Girls and STEM: 3 Reasons We Are Going About This the Wrong Way

This year, everyone’s talking about STEM.  Specifically how we can get our girls thinking about  science,technology ,engineering and mathematics. And it’s worth talking about. No doubt there are plenty of jobs out there for computer programmers in the global economy – and not many women are currently taking them. This government report shows that women, although 50% of the workforce, make up less than 25% of STEM-related jobs.

But here’s my problem: While there are great products and services coming out of the STEM-for-girls revolution – like GoldieBlox, a building toy meant to inspire girls’ interest and confidence in engineering — many gender-equality advocates are failing to make any real difference because they are trying to fix girls rather than support them. Also, I can’t help but think that by marginalizing the arts, we are also marginalizing women’s culture – and their labor.

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Honoring Brave Girls on MLK Day

rfk_ruby_bridges_480_01Today, as our country takes a break to honor the contribution of MLK, I am grateful for his legacy at the same time I am wanting more.  We know he didn’t achieve what he did by himself.  Who else are we forgetting?  Who were all of the hundreds, even thousands, of people who dared to take action who were influenced by him?  Who influenced him?  Who is telling the story of interdependence that allowed MLK to arise as the most important leader of our time?

Somewhere deep in the answers to these questions lie the stories of women and girls.

I wrote the following post for the Glitter & Razz blog:

Today we celebrate the life and work of Dr. Martin Luther King Jr. We also are in a full year celebration of the 50th anniversary of the Civil Rights Movement. The 1963 has been called “the year the world work up” and, in the last 50 years, many heroes have emerged from regular everyday folks. Folks who dared to do things differently than other people around them. Folks who dared to choose love over hate. Folks who dared to believe they could make a difference.
And many of these folks have been girls. READ the POST>>>

Why We Should Prepare to be Dangerous

This is a big week for me as a teaching artist and girl advocate.  Not only has our Go Girsl! Camp registration opened for the summer, tomorrow, I will be giving an 18-minute TED like talk at the How Kids Learn Conference in San Francisco about my work.  The event is sold out but, don’t worry, it will be filmed and I will share it here.  My talk shares my views on:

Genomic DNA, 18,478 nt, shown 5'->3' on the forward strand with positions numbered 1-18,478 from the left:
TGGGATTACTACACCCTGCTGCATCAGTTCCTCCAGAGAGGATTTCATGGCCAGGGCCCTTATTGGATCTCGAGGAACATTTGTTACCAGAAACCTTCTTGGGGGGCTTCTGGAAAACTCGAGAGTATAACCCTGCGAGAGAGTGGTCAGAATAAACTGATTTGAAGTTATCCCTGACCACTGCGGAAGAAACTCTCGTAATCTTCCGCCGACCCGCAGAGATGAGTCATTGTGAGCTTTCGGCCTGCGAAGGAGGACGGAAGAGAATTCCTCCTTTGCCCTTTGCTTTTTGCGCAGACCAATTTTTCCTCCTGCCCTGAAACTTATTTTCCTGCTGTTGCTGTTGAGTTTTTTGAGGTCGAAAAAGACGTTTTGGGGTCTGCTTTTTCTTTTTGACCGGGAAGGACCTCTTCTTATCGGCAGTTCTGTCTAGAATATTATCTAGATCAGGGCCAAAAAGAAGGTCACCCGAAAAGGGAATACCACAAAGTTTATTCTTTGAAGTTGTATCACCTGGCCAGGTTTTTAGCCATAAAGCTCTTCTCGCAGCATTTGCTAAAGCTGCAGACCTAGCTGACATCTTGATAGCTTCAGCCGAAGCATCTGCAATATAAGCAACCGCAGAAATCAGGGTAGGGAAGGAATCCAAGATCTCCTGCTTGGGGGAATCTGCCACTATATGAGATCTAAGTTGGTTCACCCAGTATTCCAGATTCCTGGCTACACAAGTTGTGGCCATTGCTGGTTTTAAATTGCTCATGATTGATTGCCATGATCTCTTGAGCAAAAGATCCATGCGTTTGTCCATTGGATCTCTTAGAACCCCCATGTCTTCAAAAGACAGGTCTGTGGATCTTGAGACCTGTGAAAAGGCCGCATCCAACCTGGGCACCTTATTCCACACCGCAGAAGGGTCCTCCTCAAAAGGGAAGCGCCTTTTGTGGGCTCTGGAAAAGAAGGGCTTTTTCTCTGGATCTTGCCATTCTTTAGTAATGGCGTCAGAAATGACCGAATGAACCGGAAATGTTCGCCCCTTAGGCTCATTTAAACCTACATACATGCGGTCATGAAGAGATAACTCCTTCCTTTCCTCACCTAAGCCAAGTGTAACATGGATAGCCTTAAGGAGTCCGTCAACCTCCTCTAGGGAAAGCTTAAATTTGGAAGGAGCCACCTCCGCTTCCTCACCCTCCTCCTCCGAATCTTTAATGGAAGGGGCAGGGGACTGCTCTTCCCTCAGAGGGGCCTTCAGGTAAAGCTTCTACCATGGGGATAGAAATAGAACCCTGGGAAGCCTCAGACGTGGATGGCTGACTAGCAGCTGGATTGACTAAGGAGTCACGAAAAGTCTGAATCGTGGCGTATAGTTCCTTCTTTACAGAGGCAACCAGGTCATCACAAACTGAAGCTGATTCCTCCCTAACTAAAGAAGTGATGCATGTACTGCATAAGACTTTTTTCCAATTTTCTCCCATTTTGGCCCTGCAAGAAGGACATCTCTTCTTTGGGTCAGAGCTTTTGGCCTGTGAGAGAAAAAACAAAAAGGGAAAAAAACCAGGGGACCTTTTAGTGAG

• Why I feel we so desperately need a compassion revolution;
  • Why I feel like we must support the leadership of girls and women to lead us in the compassion revolution; and
  • Why theater is the greatest medium for helping all of us learn and practice the skills of compassion
From my powerpoint presentation

From my powerpoint presentation

This is a big deal for me.  I want to make it clear that I am talking about something more than giving girls the opportunity to improve their self-esteem by being in some “cute plays.”  It’s bigger than that.  These are girls are engaging in a process of deciding who they want to be and co-creating the world they world they want to live in.  I really do believe these plays that Go Girls! make can change the world.

I’m just afraid that no one else believes it.  I’m afraid it’s more than we are prepared to believe.

Also this week, on Saturday in Berkeley, I will facilitate the first full membership meeting for Teaching Artists Organized (TAO).  As the Membership Committee chair of TAO, I am really pumped about about making 2013 the Year of the Teaching Artist.  I believe so strongly (and have written about this before), that, in the wake of violence and disconnection and abuse and neglect, it is time for teaching artists to rise to leadership in bringing us all back to peace.  This compassion revolution that I speak of depends on the skills of the teaching artist.  Again, sharing this on Saturday is a big deal for me.  I want to make it clear that I am talking about something more than giving kids the opportunity to get the arts education that has been so savagely eradicated from our schools.  It’s

From my powerpoint presentation

From my powerpoint presentation

bigger than that.  Teaching artists have the power to help kids and adults, in various community settings, imagine new possibilities for how we can all BE together.  By strengthening the collective imagination and giving everyday folks the tools and skills to make and do and create, we threaten the whole status quo.  As my friend, Big Rich, said to me yesterday:

“The game is in danger.  Being able to be creative and proactive is dangerous to these people.”

I’m afraid that my fellow teaching artists aren’t prepared to be dangerous.  I hope we are.  I hope I am.